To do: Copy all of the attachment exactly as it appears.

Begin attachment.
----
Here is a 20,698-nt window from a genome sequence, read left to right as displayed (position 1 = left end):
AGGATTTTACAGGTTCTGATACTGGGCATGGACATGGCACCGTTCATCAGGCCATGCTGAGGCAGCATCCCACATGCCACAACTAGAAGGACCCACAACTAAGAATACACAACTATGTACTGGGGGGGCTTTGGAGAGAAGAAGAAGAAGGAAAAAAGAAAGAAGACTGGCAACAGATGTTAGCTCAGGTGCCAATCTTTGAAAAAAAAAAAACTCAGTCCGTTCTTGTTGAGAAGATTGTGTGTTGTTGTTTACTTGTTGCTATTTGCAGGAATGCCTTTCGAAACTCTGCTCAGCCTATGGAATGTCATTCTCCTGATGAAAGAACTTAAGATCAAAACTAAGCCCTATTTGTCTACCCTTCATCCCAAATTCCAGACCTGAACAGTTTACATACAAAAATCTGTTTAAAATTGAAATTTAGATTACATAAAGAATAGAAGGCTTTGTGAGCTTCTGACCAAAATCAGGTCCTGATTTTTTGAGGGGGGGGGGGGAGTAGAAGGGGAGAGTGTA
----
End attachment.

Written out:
Here is a 20,698-nt window from a genome sequence, read left to right as displayed (position 1 = left end):
AGGATTTTACAGGTTCTGATACTGGGCATGGACATGGCACCGTTCATCAGGCCATGCTGAGGCAGCATCCCACATGCCACAACTAGAAGGACCCACAACTAAGAATACACAACTATGTACTGGGGGGGCTTTGGAGAGAAGAAGAAGAAGGAAAAAAGAAAGAAGACTGGCAACAGATGTTAGCTCAGGTGCCAATCTTTGAAAAAAAAAAAACTCAGTCCGTTCTTGTTGAGAAGATTGTGTGTTGTTGTTTACTTGTTGCTATTTGCAGGAATGCCTTTCGAAACTCTGCTCAGCCTATGGAATGTCATTCTCCTGATGAAAGAACTTAAGATCAAAACTAAGCCCTATTTGTCTACCCTTCATCCCAAATTCCAGACCTGAACAGTTTACATACAAAAATCTGTTTAAAATTGAAATTTAGATTACATAAAGAATAGAAGGCTTTGTGAGCTTCTGACCAAAATCAGGTCCTGATTTTTTGAGGGGGGGGGGGGAGTAGAAGGGGAGAGTGTA